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Hong Kong Chef Opening A New Restaurant – What Visa Do I Need?

October 7th, 2022

Posted in Employment Visas, Feature Article, Investment Visas, Musing, The Hong Kong Visa Geeza /


 

Hong Kong Chef Opening A New Restaurant – What Visa Do I Need?

You’re presently working in a restaurant – you’ve got an employment visa sponsored by your full-time employer and that you’ve an interest in establishing your own establishment. You would like to understand the immigration dimensions and the implications of that – so I’ve got the story right. Yeah?

Ok, cool alright, so in broad terms, the visa manoeuvre that you need to do is called a change of visa category from sponsored employment through to business investment as an entrepreneur.

In doing this you have to persuade the Immigration Department that the plan requires the creation of new facts on the ground anticipatory of your business commencing that you can and I quote … Make a substantial contribution to the economy of Hong Kong … now, what that means in practical terms … is basically that you have firstly a clear pathway to the creation of local employment opportunities.

A restaurant is going to create local jobs in any event so generally speaking restaurants are able to prove this without too many problems.

Secondly you need to have suitable business premises. Now specifically in the context of a restaurant operation the Immigration Department want to see a stamped commercial tenancy agreement and they want to see that the application for restaurant licencing has commenced with visibility on when realistically the restaurant licencing component can be completed, so that’s the second thing that they’re looking for.

Thirdly you’ve got sufficient financial resources to be able to basically deliver on the plan which would be to get yourself opened and get operational and have the necessary cash available to you to control cash flow for a while you know get yourself fully established.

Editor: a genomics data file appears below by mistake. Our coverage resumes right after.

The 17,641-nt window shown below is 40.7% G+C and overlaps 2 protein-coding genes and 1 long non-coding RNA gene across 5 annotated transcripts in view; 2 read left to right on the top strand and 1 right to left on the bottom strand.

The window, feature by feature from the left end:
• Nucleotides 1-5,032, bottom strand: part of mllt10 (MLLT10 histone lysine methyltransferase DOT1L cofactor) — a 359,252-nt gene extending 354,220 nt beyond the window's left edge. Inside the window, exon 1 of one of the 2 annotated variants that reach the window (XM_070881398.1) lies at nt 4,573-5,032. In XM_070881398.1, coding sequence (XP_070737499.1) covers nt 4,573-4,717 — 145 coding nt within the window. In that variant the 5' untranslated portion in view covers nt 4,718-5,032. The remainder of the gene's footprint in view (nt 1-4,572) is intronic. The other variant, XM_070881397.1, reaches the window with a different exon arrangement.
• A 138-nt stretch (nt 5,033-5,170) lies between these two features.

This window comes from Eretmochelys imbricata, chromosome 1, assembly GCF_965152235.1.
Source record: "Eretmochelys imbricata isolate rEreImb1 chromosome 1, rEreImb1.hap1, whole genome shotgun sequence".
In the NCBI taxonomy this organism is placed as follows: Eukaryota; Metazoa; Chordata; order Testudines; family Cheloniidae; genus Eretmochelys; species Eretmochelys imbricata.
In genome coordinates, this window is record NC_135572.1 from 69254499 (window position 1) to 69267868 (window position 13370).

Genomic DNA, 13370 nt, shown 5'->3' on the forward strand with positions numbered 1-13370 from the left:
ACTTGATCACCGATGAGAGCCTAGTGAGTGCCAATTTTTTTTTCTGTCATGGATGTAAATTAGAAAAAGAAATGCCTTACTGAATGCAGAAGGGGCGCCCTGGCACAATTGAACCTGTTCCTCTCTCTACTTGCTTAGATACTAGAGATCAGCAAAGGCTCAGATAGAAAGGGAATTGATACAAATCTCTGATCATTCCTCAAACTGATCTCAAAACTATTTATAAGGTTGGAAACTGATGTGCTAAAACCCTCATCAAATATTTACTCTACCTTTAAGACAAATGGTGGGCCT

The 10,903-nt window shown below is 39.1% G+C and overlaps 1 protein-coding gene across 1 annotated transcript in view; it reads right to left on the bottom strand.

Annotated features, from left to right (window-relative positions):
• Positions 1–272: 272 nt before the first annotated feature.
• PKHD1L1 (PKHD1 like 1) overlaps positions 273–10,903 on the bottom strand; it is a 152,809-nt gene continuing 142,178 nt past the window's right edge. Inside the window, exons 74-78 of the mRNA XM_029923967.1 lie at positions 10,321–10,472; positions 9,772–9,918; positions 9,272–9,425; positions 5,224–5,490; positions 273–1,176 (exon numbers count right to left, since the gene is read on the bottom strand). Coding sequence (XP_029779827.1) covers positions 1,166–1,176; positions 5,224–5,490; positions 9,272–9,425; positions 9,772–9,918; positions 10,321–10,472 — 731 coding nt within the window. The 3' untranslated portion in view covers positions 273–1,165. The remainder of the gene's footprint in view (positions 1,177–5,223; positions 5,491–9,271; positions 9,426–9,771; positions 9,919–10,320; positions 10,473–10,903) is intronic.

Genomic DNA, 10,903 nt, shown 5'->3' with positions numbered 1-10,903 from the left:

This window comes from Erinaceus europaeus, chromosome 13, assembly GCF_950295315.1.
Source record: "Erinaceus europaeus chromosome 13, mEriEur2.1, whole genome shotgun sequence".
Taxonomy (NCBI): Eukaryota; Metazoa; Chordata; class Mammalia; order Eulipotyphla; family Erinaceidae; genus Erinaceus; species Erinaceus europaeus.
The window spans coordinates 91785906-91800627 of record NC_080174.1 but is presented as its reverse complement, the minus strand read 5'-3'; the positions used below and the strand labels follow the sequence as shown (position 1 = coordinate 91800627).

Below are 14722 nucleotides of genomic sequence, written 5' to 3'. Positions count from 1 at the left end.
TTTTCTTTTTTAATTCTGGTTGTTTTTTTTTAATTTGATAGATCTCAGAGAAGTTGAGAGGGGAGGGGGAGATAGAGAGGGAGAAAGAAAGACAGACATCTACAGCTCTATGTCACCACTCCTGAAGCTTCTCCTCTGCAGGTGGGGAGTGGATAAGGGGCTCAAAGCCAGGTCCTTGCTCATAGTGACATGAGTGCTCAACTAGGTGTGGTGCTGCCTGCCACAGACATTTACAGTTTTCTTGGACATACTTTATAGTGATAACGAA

And then finally the Immigration Department looking to see that there is a good story behind your intentions and so you know like the cuisine – what’s interesting about it you know what new stuff you’re contributing to the culinary experience in Hong Kong and also you know what your background is as well in running a restaurant operation. What your skill set is to ensure that not only can you deliver the product from a cuisine perspective, but you’ve got the wherewithal to be an entrepreneur if this is your first restaurant venture of your own, and you’ve got what it takes to be able to pull it together.

So all that’s the bad news.

The good news is if you can tick all of those boxes the default posture of the Immigration Department is to approve an application from a Hong Kong chef opening a new resturant – rather than refuse them. They take the view that if you’ve got the ambition and the resources and are prepared to assume the risk (and Hong Kong restauranting right now has no small measure of risk) then they should give you the benefit of the doubt and give you the visa to enable you to progress with your plans. They don’t want to throw logs at the feet of entrepreneurs; they want to support and encourage that activity as long as you’ve got the Entrepreneurial chops and the resources to give effect to the plan and both are manifest in their eyes.